Tempo will also vary throughout an individual exercise session. Music played during the warm-up and cool down will be slower than music played during higher intensity movements.
Finding the right tempo is only part of the music equation. It's also important to choose tunes or songs that inspire your client to improve their physical fitness. Stimulative music can reduce their feelings of fatigue. Motivational music is able to encourage clients to stick with their fitness journey (which is great for retention, by the way).
How do you create a workout playlist that does all of these things? Here are a few tips:
Think about the type of music that motivates you when you exercise. Incorporate these songs into your workout session. Using music you connect with increases your energy levels. This makes it easier to reach a high intensity when instructing your class.
Make sure the music is upbeat. Maybe you prefer songs about heartache and heartbreak because they resonate with your life path. It's best to keep these tunes on your personal playlist. Choose upbeat music for your workout class to remind your students that they can increase their fitness. Use it as a source of motivation versus reminding them of what they have lost.
Ask your clients what type of music they prefer. Some people like rap; others would rather listen to pop or country. If you're unsure which genre to use during the workout, ask your clients what they like to hear. The more they enjoy your music, the more they will enjoy your class.
Pay attention to your class's performance. When using music for the first time, pay attention to how the class responds. Does the music increase or decrease their performance? Does it increase or decrease their fatigue? This may be easier to determine during an endurance activity. However, you may also notice shifts in performance and fatigue during other activities too.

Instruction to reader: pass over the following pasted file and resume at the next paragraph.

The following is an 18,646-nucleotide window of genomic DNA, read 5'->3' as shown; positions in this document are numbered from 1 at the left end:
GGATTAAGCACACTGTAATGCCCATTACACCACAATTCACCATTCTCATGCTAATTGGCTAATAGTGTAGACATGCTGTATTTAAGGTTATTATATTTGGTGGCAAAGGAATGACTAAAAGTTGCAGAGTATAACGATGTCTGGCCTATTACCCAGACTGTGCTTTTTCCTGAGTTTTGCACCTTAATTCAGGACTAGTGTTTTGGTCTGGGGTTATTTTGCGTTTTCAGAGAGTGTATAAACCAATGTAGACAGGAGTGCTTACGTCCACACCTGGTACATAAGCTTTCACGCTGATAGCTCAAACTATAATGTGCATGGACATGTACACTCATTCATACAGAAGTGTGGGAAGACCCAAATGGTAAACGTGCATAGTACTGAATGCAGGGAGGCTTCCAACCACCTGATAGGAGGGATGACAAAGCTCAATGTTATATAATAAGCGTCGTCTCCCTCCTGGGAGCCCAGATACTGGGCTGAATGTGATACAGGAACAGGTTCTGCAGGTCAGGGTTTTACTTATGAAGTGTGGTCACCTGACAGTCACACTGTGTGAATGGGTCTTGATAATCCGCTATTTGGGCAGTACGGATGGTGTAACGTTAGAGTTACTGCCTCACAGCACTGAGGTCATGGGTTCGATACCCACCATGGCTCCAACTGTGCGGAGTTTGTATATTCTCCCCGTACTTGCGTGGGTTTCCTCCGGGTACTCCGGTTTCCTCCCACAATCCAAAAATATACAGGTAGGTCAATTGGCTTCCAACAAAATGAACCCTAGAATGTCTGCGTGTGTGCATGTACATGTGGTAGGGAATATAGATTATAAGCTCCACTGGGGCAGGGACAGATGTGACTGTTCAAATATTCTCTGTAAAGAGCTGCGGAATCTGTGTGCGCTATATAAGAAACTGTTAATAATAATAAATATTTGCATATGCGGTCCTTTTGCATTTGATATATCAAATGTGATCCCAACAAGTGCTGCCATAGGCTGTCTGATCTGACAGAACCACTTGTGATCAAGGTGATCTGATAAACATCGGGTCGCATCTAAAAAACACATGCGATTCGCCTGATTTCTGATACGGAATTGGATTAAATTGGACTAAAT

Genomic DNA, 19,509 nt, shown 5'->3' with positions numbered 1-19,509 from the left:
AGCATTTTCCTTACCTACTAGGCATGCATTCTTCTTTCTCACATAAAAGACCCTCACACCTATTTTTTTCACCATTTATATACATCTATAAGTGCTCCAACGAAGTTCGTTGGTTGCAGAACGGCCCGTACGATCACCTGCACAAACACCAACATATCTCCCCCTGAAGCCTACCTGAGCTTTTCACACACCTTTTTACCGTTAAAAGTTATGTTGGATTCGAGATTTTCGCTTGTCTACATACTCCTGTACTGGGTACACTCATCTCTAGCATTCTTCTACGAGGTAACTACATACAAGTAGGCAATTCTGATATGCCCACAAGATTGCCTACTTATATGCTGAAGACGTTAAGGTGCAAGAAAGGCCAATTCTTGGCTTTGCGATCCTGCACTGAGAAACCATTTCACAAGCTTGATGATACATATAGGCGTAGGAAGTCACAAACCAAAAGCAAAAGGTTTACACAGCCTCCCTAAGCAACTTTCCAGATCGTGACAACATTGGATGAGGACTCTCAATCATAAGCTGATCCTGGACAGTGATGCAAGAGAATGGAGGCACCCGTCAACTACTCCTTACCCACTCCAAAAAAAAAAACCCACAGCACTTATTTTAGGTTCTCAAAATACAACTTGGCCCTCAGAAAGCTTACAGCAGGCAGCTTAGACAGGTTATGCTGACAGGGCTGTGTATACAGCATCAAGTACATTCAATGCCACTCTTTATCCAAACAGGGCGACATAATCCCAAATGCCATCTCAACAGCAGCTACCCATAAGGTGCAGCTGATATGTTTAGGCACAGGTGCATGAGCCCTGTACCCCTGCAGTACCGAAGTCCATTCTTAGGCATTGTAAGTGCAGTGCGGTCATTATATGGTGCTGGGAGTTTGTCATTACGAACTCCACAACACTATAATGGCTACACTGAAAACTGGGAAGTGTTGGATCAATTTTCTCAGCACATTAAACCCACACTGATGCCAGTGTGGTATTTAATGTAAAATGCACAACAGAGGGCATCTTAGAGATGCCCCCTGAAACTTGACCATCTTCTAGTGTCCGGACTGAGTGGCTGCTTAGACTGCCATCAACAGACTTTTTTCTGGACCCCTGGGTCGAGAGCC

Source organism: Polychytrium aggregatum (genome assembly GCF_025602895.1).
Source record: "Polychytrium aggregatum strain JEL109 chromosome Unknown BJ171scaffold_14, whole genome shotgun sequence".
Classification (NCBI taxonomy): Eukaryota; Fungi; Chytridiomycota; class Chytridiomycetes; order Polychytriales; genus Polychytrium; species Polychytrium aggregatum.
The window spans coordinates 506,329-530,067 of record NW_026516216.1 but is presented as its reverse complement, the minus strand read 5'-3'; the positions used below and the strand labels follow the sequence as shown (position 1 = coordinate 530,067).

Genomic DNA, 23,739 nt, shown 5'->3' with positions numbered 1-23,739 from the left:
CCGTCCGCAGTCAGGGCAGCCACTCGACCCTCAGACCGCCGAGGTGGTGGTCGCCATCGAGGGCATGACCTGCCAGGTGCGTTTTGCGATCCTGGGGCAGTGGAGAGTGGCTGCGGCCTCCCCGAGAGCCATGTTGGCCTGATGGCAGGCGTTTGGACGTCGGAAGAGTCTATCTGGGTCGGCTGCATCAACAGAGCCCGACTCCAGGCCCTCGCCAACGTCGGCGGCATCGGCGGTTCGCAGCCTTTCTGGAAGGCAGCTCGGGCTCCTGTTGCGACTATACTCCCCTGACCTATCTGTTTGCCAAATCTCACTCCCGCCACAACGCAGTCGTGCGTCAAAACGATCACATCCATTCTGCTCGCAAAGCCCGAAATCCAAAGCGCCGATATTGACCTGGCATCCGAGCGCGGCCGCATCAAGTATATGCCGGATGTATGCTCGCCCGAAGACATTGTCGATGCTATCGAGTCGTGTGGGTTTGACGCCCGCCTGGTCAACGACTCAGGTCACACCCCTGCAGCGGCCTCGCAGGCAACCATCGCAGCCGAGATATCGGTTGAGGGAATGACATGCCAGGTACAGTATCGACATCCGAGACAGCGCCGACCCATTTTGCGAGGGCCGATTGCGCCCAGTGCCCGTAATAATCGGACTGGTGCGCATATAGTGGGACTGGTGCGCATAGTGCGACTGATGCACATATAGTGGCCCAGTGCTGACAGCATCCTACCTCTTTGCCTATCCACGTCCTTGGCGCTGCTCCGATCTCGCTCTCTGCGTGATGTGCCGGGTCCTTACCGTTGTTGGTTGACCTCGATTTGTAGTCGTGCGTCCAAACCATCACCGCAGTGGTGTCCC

Check in with your clients to assess their exertion. One way to discover whether the music is helping you create the level of exertion you desire is to regularly ask your clients to rate their perceived exertion at certain points in the workout. If their perceived effort is too high, you may want to choose a slower tempo tune to get them to slow down. If it is too low, a higher tempo song can get them to increase their intensity.
Before including any type of music in your class, it is imperative to get the proper licensing. Artists and music producers are protected from having their music used without their permission. Therefore, you must acquire the proper music licensing before you can play your desired songs.
If you work for a fitness facility, they may already have the necessary agreements in place. Ask to find out for sure. If you own a gym or fitness facility, you will have to acquire this yourself. The last thing you want to do is offer an aerobic exercise class that violates copyright laws.
You can also better protect yourself by learning how to provide a fun, yet safe group workout. The ISSA's Group Personal Trainer certification teaches you about anatomy, physiology, and the training effect. You also learn how to develop a complete exercise program, as well as how to price and market your class.
With the ISSA Group Personal Training Certification, you'll master the art of creating fun and effective class formats, whether you are leading small or large groups. Learn the magic of creating a fun class that pushes your members to success and brings an energy to the room that keeps them coming back from more. Again. And Again. And Again.